Lady Fern - q’alq’alac - (Athyrium filix-femina)
A reliable, deciduous fern with large, graceful, feathery, bright-green fronds, the Lady Fern can spread 3 to 7 feet in diameter via its slow growing rhizomes. While this fern also produces spores on the underside of its foliage it is sometimes desirable to divide and replant crowns for renewed plant vigor. The Lady Fern gets its name from its use in traditional medicine for aiding in labor-induction and its ability to relieve labor pains. It has also been used for general and chronic pain relief.
The fiddleheads can be gathered in the spring and eaten them raw or steamed-similar to asparagus or broccoli. Native Americans have harvested the plant for consumption in this way, as well as harvesting, cooking and consuming the ferns rhizomes. However, caution should be taken as consumption of this plants raw shoots can be toxic by robbing the body of its Vitamin B supply. Lady Ferns provide amphibian habitat, and the fronds are enjoyed by bears.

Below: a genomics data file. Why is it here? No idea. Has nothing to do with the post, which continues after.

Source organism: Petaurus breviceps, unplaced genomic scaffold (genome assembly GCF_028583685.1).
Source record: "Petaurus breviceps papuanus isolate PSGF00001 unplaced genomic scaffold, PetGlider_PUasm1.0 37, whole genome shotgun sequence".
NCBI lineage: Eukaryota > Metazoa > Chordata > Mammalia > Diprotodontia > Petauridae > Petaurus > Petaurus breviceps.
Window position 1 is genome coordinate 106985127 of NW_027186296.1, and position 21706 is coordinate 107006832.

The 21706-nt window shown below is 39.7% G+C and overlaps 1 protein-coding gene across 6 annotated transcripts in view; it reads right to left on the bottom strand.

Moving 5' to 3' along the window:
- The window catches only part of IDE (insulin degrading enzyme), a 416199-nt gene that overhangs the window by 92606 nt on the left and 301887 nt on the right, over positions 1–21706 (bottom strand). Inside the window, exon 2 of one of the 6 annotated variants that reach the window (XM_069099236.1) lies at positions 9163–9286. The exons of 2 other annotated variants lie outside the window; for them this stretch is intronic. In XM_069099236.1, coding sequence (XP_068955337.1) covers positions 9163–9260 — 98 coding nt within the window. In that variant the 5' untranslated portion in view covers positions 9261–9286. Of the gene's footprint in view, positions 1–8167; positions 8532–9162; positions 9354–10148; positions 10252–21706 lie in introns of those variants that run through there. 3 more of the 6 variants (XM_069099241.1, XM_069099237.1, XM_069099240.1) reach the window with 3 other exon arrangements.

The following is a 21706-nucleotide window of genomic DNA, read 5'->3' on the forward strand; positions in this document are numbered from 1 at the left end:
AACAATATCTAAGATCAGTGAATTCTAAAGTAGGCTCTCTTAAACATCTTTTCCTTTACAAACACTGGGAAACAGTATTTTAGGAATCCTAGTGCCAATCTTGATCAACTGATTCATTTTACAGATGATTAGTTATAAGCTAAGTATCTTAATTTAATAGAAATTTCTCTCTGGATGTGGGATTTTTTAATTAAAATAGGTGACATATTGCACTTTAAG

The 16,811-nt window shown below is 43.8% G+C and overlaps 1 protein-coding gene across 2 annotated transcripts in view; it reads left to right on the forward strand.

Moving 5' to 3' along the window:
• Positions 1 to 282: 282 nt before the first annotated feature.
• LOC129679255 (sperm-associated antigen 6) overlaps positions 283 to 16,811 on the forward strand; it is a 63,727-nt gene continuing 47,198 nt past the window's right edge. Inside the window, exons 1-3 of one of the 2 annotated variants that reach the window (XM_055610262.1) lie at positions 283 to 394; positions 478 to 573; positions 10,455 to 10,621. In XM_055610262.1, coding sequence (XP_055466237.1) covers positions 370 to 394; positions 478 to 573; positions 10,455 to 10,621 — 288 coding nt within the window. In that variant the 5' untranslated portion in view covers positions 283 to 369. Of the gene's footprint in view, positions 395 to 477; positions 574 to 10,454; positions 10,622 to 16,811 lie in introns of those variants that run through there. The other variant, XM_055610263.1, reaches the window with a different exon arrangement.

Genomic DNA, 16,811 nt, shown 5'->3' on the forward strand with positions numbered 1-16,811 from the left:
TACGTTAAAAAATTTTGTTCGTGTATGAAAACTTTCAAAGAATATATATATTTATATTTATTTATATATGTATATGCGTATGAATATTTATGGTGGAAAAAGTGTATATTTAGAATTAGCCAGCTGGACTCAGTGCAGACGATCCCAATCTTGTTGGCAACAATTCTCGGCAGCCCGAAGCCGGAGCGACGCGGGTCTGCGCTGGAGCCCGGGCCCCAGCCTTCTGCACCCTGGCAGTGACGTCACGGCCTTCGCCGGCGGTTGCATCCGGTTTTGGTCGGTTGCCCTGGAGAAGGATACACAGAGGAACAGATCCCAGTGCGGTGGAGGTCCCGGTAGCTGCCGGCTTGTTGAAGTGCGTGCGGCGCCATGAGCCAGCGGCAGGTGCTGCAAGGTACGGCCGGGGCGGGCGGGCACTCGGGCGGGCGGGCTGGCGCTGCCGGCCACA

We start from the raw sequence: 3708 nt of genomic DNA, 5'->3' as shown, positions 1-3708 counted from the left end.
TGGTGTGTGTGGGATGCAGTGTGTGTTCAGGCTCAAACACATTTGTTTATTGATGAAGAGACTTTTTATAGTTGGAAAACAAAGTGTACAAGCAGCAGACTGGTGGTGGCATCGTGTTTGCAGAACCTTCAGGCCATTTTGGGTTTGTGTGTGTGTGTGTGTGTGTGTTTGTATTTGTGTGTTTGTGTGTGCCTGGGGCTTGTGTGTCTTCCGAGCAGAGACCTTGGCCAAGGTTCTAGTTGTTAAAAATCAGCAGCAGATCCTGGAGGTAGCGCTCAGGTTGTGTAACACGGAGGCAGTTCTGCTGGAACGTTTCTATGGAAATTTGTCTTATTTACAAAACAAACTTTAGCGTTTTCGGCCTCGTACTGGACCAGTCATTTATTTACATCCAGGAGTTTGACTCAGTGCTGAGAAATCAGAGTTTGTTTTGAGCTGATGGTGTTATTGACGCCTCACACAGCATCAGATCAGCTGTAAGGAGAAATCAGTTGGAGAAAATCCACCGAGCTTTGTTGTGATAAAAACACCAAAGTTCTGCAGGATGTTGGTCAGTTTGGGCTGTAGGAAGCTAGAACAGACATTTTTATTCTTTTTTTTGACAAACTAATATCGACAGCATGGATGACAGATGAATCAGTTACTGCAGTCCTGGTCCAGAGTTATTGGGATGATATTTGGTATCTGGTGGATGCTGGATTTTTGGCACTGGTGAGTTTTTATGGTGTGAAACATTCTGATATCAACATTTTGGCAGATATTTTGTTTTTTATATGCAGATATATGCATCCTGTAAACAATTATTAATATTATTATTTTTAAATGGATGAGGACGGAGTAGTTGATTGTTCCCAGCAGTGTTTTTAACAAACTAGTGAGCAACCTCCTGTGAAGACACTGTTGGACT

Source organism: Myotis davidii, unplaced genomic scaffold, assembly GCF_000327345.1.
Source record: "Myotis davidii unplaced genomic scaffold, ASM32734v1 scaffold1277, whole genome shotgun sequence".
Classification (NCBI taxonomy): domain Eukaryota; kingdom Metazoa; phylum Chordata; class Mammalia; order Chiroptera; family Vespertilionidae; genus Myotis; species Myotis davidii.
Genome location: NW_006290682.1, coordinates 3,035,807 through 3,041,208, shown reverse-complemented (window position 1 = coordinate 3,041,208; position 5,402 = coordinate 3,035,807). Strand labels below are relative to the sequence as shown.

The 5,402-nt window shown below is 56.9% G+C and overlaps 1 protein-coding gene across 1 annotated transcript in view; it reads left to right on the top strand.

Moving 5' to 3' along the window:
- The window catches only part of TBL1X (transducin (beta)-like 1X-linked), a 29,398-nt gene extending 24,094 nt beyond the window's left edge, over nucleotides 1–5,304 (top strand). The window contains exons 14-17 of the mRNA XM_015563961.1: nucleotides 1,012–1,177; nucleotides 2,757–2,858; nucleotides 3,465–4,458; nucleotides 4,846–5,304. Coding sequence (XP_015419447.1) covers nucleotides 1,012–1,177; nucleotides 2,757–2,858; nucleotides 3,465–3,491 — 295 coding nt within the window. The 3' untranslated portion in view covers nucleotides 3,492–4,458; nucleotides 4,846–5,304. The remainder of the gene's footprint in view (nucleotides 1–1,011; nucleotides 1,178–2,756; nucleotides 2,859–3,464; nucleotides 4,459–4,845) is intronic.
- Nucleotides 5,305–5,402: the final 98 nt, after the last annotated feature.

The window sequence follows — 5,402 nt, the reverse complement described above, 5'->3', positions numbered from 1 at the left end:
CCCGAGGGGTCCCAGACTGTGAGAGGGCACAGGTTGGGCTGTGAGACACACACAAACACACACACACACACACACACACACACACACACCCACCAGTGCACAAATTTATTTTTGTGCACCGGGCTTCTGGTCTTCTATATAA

*Partial to full shade
*Prefers moist to wet, loamy and slightly acidic, well-drained soil. Somewhat drought resistance once established.
*Suitable for slopes, near ponds and streams, in woodland gardens and in damp, shaded landscaping. Great as a groundcover on the north or east side of buildings.
*2 to 5 feet in height, 3 to 7 feet in diameter.
*Sold as a plug
*Sold in bundles of 5
q’alq’alac *Lushootseed provided by the Puyallup Tribal Language Program and audio by Chris Briden, Puyallup Tribal member.